What is a defib?

A defib (or defibrillator) is lunchbox-sized piece of lifesaving equipment used in a First Aid emergency if a person is unconscious and not breathing normally – they are in ‘cardiac arrest’.

A defib can help reset a person’s heart rhythm if their heart is not beating correctly. Using a defib is the final stage of the St John Action Plan DRSABCD (click for plan).

Lifesaving defibrillator. Lunchbox sized:

Click to view the size of a defib

What do they do?

A defib is used when a person is unconscious (unable to be woken), and is not breathing normally.

A defib is used together with cardiopulmonary resuscitation (CPR).

A defib will analyse the heartbeat and shock the heart (only if required) to regain its normal heartbeat. It may take many shocks to successfully achieve a normal heartbeat again.

This is a normal heartbeat:


This is the heartbeat of someone in one type of cardiac arrest:


Are they easy to use?

Yes. Simply turn the defib on and follow the audio instructions, the defib will tell you what to do, how and how often.

WATCH: short video on how easy it is to use a defib.

However, in any First Aid emergency, having the confidence to know what do, when and for how long is crucial. It can be the difference between life and death.

Attendance at an instructor-led training course is the best way to build this confidence to ensure the best possible outcome for an injured person.

Are they expensive?

No. Some defibs cost as little as $2,500, and as a very effective piece of lifesaving equipment, they are invaluable for people who need them. St John sells the Laerdal (Philips) range of defibs, which you can buy here 

Why does my workplace need a defib?

Cardiac arrest can happen to anyone, anywhere, at any time.  Cardiac arrest can strike without any warning, and without immediate resuscitation (CPR and defibrillation), cardiac arrest will lead to death.  All workplaces have a duty of care to their employees, customers and suppliers. 

Can your workplace afford not to have one?


Defibrillator, defib, AED. Are these all the same?

Yes, a defib is short for defibrillator, also known as an AED – Automated External Defibrillator.

Aren't cardiac arrests just heart attacks that happen quickly?

No. A cardiac arrest is caused by a disruption to the heart’s rhythm causing the heart to stop pumping effectively, resulting in a lack of blood and oxygen reaching the brain and other vital parts of the body. Cardiac arrest can occur suddenly and without warning. A person in cardiac arrest becomes unconscious and stops breathing normally. As soon as you recognise this immediately call 000 (triple zero), perform CPR and use a defib, where available.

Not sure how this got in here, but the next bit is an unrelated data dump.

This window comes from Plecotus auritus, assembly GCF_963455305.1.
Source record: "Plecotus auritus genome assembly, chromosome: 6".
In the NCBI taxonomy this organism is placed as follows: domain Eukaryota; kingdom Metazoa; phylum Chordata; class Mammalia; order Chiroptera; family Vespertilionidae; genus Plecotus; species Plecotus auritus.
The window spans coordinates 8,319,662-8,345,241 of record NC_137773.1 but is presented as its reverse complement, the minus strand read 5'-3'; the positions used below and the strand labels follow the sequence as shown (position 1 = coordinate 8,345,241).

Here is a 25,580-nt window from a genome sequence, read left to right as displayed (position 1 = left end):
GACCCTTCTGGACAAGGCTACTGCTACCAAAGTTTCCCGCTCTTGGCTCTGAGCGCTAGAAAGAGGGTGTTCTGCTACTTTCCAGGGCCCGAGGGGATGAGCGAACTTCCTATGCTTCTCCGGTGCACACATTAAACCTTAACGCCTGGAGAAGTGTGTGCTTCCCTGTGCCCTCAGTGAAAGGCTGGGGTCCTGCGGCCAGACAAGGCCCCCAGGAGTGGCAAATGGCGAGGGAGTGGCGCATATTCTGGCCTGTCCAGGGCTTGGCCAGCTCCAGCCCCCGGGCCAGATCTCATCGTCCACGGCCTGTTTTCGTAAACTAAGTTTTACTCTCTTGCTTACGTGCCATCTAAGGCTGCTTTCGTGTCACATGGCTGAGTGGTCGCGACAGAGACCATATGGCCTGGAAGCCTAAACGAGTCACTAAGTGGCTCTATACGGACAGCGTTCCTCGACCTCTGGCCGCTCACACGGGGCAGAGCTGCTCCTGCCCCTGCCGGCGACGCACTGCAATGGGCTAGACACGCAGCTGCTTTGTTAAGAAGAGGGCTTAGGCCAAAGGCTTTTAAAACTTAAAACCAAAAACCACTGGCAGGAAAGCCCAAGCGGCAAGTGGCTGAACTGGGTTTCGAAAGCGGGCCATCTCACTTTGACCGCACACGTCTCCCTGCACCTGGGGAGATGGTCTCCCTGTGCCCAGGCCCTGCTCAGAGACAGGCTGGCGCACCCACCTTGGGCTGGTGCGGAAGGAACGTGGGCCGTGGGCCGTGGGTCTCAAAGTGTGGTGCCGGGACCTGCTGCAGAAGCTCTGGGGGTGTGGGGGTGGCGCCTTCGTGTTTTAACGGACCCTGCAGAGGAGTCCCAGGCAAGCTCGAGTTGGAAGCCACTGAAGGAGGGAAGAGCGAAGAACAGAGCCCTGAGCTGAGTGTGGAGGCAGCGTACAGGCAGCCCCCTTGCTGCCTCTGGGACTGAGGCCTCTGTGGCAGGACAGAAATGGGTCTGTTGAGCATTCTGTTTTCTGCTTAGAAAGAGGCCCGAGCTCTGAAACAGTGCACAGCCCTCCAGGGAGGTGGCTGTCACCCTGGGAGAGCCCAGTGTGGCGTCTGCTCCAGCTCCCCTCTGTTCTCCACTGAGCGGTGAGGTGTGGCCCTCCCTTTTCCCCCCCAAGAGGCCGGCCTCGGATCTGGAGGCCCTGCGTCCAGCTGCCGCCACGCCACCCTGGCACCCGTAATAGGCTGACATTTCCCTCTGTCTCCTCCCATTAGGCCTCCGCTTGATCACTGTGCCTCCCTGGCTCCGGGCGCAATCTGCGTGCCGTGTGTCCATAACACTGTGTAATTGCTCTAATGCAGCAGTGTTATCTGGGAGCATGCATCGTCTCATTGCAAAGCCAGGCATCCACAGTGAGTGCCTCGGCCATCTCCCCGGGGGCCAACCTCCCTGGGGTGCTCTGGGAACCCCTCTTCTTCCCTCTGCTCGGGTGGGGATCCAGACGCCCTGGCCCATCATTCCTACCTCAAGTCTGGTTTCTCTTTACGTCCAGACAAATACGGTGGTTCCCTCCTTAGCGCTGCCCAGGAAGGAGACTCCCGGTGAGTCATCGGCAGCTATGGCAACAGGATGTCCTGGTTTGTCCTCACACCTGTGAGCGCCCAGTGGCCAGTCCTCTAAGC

Learn the signs of cardiac arrest:

– Unconscious (unable to be woken)?

– Not breathing normally or only gasping?

Survival from cardiac arrest depends on immediate resuscitation (CPR).

A heart attack occurs when a blockage of an artery stops blood from reaching parts of the heart muscle, depriving it of blood supply. As a result, part of your heart muscle starts to die.

The longer the blockage is left untreated the more heart muscle is damaged. A person is still conscious (awake) and still breathing during a heart attack, however, if untreated this can cause cardiac arrest. If you recognise warning signs of a heart attack, call 000 (triple zero) immediately.

Learn the signs of heart attack, which include:

– Aches, discomfort or pain in your jaw and tightness in your chest

– Nausea, dizziness and/or a cold sweat

– Shortness of breath

Most importantly, heart attacks can be prevented by consulting your doctor to assess your risk category. Time to respond is critical.

Unfortunately, many cardiac arrests cannot be prevented and can happen to anyone, anywhere, anytime. For this reason alone, St John encourages workplaces, sporting clubs and other public places to have access to a defib, with people nearby that know how to respond in an emergency.

Defibs save lives.

Can defibs shock people at random?

No. A defib will only shock if it detects an irregular heart beat (called a shockable rhythm). They will not shock someone who doesn’t need it – ever.

How much maintenance will our defib need?

Defibs require extremely low maintenance, all have an indicator light showing an operational status of green (ready) red (not ready). Most defibs will only ‘beep’ if they require attention and it can be simple as pressing the flashing ‘info’ button to determine what needs replacing.

How long do the pads last?

Pads last for 2 ½ years. They can be purchased online here and are user replaceable by simply unplugging the old pads and plugging in the new pads – similar to charging a mobile phone or connecting your TV to a DVD player.

How long does the battery last?

Defib batteries last up to 4 years. They are user replaceable items and can be purchased online here.

Where can I learn about using a defib?

St John Ambulance run training courses run every week all around Australia. Find your next course date here or by calling 1300 STJOHN (78 56 46).